Tuesday, November 15, 2016


I'm not really sure how or why people tend to consider Germans as being so serious?
Is it because we tend to be more formal when meeting people or conducting business?
Is it our lack of familiarity with someone we just met or the unwillingness to say "come by sometime" especially when we don't really mean it??

Xenophobe's Guide to Germans, a satirical guide to understanding the quirks and traits of Germans, states, "Germans take their humor very seriously ... It is no laughing matter."  

There are many stereotypes of Germans:  they love soccer, beer, and sausage ... they are direct and blunt in speaking ... they are punctual and organized.  And on it goes.  I only need to show you a picture of a Bavarian in his traditional Lederhosen, and most people would correctly recognize that person as "German".  However, as is the case with most stereotypes, it is not always consistent.  Take the Lederhosen-clad Bavarian; he only represents one particular state (Bundesland) in Germany, not all German region's traditional dress.  Consider also that I am German-born, but I am almost always running LATE!  Now, I must defend my German-ness by noting that I *am* neat and organized.  

I haven't taken any formal surveys, so my facts are just observations, but maybe Germans are seen as serious because they are so direct (in general), especially in business dealings.  It is what it is, you know.  They can be viewed as rude, arrogant, or maybe even boring.  Also, Germans, as a whole, are not known to be "smiley" people.  They usually only smile if they are sincere.  In America, we seem to interpret smiling as being friendly and open.  In fact, at the organization I currently work for here in Arkansas, there is an implemented 10/5 rule:  "when walking down a hallway, you are to SMILE at any approaching person at 10 feet and greet them at 5 feet."  In Germany, you might only smile and greet a person or co-worker if you know them personally.  Otherwise, just passing each other without making eye contact in a hallway is not considered rude at all. 

I think German society is slowly adapting some of the "American" ways, perhaps through the influence of the military presence in Germany for so long or maybe because of all the American movies and TV shows that are shown in Germany.   But I remember a day when my older German relatives would almost mock the American's practise of saying "Have a nice day" to every customer and stranger they meet or asking a stranger, "How are you?" (as if they really cared!?!).  While it IS German etiquette to say a friendly "Guten Tag" (or "Gruss Gott" or whatever greeting is normal for the region) when you enter a shop, particularly a small one, it has NOT been the practise to say "Have a nice day."  However, the last time I was in Germany in 2012, we were wished, "Schönen Tag noch!" (= <have a> good day now or also) by a store clerk several times.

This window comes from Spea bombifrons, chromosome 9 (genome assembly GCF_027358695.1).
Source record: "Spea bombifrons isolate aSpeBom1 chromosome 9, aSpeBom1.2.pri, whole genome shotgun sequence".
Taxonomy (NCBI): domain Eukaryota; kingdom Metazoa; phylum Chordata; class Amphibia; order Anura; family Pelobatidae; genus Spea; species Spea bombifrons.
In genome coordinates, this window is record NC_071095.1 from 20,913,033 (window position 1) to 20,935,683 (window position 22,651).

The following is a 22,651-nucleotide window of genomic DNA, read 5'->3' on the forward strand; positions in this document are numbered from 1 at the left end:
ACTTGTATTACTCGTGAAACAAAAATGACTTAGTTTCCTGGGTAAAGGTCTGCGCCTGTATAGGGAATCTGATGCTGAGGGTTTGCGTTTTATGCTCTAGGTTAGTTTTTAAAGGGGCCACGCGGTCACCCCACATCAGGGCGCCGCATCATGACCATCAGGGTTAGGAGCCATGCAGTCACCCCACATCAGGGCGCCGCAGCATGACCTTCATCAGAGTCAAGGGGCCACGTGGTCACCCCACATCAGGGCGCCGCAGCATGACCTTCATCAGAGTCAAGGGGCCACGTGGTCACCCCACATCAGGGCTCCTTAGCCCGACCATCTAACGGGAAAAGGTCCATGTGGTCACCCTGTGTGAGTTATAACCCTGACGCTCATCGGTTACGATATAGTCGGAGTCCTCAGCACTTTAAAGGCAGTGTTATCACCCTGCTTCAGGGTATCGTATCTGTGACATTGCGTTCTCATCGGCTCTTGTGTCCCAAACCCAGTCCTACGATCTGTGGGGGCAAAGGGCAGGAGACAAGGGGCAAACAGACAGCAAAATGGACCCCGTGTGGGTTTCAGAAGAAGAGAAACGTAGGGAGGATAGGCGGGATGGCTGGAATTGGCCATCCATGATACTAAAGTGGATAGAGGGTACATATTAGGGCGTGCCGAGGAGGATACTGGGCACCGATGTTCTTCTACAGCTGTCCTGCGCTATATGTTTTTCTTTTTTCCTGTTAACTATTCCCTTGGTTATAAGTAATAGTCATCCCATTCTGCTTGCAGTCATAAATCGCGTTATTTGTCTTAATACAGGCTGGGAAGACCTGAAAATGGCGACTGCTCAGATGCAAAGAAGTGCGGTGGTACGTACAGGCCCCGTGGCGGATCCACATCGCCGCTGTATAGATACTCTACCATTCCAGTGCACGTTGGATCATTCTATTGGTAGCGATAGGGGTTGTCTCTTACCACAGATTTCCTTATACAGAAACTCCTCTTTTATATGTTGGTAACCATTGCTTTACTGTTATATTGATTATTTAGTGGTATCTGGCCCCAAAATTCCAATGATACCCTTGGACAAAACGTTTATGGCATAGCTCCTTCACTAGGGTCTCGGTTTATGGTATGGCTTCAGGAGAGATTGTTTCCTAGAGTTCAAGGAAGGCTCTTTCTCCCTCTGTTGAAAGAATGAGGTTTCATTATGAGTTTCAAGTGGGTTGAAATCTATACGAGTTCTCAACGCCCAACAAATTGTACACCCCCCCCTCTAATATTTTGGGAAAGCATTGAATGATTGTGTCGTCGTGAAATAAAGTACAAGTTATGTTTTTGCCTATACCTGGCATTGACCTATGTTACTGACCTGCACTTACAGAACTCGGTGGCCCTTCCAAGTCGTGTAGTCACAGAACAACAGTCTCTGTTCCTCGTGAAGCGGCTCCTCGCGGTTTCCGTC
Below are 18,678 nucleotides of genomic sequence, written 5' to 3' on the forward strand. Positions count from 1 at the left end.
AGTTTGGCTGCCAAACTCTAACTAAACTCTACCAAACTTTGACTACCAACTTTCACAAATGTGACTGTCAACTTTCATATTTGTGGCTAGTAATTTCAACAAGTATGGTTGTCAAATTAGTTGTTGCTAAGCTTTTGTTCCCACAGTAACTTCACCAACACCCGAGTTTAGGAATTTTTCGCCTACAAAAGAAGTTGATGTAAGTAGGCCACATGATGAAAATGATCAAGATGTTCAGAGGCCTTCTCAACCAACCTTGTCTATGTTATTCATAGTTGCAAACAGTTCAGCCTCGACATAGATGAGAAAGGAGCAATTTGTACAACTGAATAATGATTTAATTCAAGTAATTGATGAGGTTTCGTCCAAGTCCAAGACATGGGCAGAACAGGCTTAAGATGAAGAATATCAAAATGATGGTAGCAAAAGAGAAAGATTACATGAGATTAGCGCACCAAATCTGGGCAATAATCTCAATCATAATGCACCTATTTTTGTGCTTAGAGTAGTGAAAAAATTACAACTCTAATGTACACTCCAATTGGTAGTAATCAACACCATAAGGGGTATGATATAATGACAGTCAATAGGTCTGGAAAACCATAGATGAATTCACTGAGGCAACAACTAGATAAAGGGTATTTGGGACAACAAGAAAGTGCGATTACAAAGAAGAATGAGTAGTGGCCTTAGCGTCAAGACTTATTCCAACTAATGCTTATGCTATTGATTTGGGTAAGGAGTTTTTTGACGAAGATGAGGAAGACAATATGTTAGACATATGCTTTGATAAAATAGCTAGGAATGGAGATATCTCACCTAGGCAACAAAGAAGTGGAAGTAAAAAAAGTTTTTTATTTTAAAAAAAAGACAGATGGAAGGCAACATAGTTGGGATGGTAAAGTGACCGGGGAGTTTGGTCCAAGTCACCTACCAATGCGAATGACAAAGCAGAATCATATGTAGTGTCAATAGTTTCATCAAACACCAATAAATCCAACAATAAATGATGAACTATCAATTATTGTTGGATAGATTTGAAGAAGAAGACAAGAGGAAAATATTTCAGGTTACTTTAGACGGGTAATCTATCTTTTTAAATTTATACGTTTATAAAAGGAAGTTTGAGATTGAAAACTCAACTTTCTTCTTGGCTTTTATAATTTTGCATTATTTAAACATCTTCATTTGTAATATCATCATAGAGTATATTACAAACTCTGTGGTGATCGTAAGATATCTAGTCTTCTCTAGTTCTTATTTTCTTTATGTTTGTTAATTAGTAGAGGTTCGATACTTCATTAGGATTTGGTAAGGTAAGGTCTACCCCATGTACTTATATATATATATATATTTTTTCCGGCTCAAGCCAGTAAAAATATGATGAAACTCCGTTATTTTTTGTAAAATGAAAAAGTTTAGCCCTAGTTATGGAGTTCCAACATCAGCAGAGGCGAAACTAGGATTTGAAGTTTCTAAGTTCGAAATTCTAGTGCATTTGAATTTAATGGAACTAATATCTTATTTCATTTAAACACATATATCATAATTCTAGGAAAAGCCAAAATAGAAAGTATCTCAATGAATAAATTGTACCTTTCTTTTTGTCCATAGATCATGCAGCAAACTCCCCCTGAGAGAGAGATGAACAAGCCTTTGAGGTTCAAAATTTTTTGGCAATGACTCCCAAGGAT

Despite all the reputed seriousness, Germans CAN have a good time and share a great joke!  My Opa and other relatives of mine were great story tellers, and often, a funny story could have us all in stitches.  And there are plenty of German comedians and comedic film stars, stemming back to Heinz Rühmann, who starred in a famous movie Der Hauptmann von Köpenick ("The Captain of Köpernick"), based on a true story of a German imposter who posed as a Prussian military officer and gained sudden and great respect (filmed in 1956 and set in 1906).  

Another famous German comedian my family enjoyed is Hans Moser.  One of his most famous movies that I remember is Hallo, Dienstman ("Hello, Porter") made in 1952.  You can read about it at IMDb's website.  It is interesting to note that Charlie Chaplin bought the rights for the sketch this movie is based on. He never performed it though, because he felt he couldn't keep up with Hans Moser's wit.

And consider that every New Years Eve since 1963, an 18 minute comedic sketch is shown without fail in German television, Dinner for One.  The introduction of the clip below is in German, but the actual story is in English, starting at the 2:25 mark.

A fond memory of my childhood was watching the German TV variety show, Verstehen Sie Spass?  ("Do You Understand Fun?").  The show has run in Germany since 1980.  It is equivalent to America's Candid Camera.

Germans aren't really as serious as they are reputed to be!  Just get to know one, and you'll soon find yourself smiling and laughing.

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